More is better. That's what the modern world teaches us. More TV channels, more websites, more apps for your phone, more consumer goods for you to buy, more more more. More choice could certainly be seen as a good thing. More choice generally equals greater 'freedom' of choice which is often seen as a positive; but at what cost to quality of choice? In my experience, quality and quantity are most often mutually exclusive, you can have one or the other, not both.
A few years ago my wife and I were looking for a new kitchen table. We visited all the usual places including various furniture stores, national chains and local outlets. We were a little naive perhaps and the first difficulty we faced was finding one that would actually fit into the space we had available, whilst also trying to make sure it would be big enough to fit into a larger house we might move to in the future. 'How much bang could we get for our buck' so to speak?
The next problem we faced was the spec. Obviously we needed a table with an intricate and complex folding mechanism so that it could be morphed into any number of configurations, shapes and sizes. What if we needed to move the table about too? Better get one with optional wheel capability just to make things easier. Oh, and then there were the chairs. Of course more was better, how couldn't it be? We settled on a projected need for 10 chairs; my wife is quite the cook in her spare time (I'm awful, just to bring balance to the universe) and we'd need to make sure we had enough for big dinner parties you see.
Then came the choice of materials. Space grade titanium seemed a little overkill for a domestic item but it didn't stop me at least wondering once or twice if that was at least possible. It wasn't. Other options included wood, glass, less exotic metals and even recycled plastics. Who cares what it's made of? It had to be light to move it around easily and the more attachments, folding parts and the greater expandability it had the better right?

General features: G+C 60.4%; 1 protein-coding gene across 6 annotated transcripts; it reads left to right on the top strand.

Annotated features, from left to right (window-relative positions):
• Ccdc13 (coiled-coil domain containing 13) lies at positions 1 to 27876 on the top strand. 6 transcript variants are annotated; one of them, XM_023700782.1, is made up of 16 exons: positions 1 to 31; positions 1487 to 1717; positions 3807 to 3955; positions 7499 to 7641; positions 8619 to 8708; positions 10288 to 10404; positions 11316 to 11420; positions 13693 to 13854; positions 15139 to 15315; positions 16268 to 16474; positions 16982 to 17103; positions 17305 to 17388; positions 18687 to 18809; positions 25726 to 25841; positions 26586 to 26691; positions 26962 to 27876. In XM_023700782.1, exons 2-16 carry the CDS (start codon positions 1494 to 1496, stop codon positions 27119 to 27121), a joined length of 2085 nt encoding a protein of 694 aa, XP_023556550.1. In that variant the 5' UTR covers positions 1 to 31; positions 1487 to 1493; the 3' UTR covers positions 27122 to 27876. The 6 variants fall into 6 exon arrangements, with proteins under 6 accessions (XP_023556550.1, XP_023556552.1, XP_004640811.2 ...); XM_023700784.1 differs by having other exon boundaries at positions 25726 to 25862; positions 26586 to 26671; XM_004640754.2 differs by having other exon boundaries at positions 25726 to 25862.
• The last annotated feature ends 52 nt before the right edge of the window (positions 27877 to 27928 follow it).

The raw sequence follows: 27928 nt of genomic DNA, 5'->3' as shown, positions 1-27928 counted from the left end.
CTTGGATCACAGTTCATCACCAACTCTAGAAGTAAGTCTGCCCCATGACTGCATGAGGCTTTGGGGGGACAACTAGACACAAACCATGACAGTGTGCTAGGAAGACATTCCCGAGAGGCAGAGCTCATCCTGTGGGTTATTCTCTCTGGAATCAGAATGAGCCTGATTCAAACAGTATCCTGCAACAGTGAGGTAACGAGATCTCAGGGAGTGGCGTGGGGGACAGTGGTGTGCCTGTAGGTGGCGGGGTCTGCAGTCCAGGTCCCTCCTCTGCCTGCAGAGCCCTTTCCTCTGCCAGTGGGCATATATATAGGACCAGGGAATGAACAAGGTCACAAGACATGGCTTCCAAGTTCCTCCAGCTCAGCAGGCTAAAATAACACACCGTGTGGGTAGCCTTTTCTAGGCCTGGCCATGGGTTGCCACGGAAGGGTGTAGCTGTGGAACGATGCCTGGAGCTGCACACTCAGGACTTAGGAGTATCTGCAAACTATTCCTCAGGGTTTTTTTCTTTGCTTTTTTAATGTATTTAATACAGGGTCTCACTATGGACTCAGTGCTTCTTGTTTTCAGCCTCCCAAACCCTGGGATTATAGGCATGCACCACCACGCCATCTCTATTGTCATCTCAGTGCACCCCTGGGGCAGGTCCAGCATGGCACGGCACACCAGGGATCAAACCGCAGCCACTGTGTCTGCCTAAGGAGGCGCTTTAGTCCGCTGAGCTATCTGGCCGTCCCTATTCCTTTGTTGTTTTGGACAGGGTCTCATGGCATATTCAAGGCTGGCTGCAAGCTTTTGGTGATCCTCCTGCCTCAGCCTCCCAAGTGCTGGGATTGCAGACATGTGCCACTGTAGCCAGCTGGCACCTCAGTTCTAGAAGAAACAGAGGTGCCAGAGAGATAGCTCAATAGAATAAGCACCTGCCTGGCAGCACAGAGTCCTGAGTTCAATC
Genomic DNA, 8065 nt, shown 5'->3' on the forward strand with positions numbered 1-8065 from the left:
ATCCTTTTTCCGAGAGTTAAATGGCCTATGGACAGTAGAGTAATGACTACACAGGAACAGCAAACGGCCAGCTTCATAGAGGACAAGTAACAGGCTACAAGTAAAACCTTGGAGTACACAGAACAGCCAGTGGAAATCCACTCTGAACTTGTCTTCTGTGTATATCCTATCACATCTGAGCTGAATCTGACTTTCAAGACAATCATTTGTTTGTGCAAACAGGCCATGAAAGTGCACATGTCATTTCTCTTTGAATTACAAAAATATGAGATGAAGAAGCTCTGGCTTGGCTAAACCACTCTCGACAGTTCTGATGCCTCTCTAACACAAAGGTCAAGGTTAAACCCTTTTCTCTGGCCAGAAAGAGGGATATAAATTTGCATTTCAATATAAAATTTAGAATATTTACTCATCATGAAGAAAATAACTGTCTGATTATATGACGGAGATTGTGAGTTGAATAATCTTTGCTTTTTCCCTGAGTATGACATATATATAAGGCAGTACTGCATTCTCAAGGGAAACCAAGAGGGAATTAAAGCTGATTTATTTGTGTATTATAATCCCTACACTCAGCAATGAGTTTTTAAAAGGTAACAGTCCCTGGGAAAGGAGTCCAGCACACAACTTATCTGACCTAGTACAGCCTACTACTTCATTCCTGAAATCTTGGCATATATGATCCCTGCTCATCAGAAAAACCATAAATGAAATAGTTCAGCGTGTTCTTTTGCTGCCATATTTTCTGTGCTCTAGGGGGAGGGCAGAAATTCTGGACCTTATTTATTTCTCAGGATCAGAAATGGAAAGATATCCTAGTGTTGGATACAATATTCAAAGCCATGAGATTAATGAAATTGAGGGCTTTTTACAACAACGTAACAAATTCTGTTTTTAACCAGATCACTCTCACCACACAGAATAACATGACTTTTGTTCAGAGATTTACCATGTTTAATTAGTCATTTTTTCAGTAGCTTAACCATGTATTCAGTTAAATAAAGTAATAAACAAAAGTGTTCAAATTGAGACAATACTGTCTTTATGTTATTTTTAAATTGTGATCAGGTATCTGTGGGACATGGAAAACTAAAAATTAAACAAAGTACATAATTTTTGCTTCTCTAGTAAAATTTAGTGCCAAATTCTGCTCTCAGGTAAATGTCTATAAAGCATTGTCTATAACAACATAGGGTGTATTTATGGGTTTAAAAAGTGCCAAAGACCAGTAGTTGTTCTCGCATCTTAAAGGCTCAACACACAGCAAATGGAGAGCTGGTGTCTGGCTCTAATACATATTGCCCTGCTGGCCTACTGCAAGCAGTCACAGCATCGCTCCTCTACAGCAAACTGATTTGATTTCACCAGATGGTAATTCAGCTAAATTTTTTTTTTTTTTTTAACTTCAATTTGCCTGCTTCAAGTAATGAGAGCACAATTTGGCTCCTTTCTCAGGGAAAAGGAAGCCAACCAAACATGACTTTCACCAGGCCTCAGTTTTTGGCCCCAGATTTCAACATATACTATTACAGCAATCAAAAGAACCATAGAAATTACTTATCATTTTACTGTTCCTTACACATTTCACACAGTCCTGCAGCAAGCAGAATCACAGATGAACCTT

Price. By this factor alone all of the smaller outlets were effectively eliminated. None of them offered anything in the same league as the larger stores, where we could find dozens and dozens of tables for under £300 and all offering just the types of things we were looking for. There were folding tables, expanding tables, tables with wheels, even self-locking components. Self locking! Amazing. There were tables of all types of material, all offering next day delivery, free home construction service, interest free credit, buy now pay later schemes, three months warranty, free gifts and all were 'passionate' about quality and service.
Swept up in the corporate glitter-ball frenzy, convincing promotional material and sparkle toothed salesmen we excitedly chose our perfect table. It promised to double in length thanks to some ingenious mechanism that seemed to defy the very laws of physics. It had little fold down wheels that meant it could be moved around easily. It had a stain resistant, heat proof, fire retardant, scratch resistant high gloss coatings. It came with 10 chairs and it was light, it seemed to be made of wisps of air itself.
And it only cost £299.99. Perfect.
The next day, as promised, the table arrived at home. Two burly and competent looking table builders had the table up in no time. We had our perfect table at last. Within 6 months it was broken. Turns out the table may as well have been made out of air for all the sturdiness it provided. The miracle coatings peeled, the folding mechanisms jammed and broke within about 4 months, two of the chairs broke, one of the wheels fell of the first time I tried to use them and to top it off one of the legs came loose after the self-locking mechanism sheered. That was the final straw.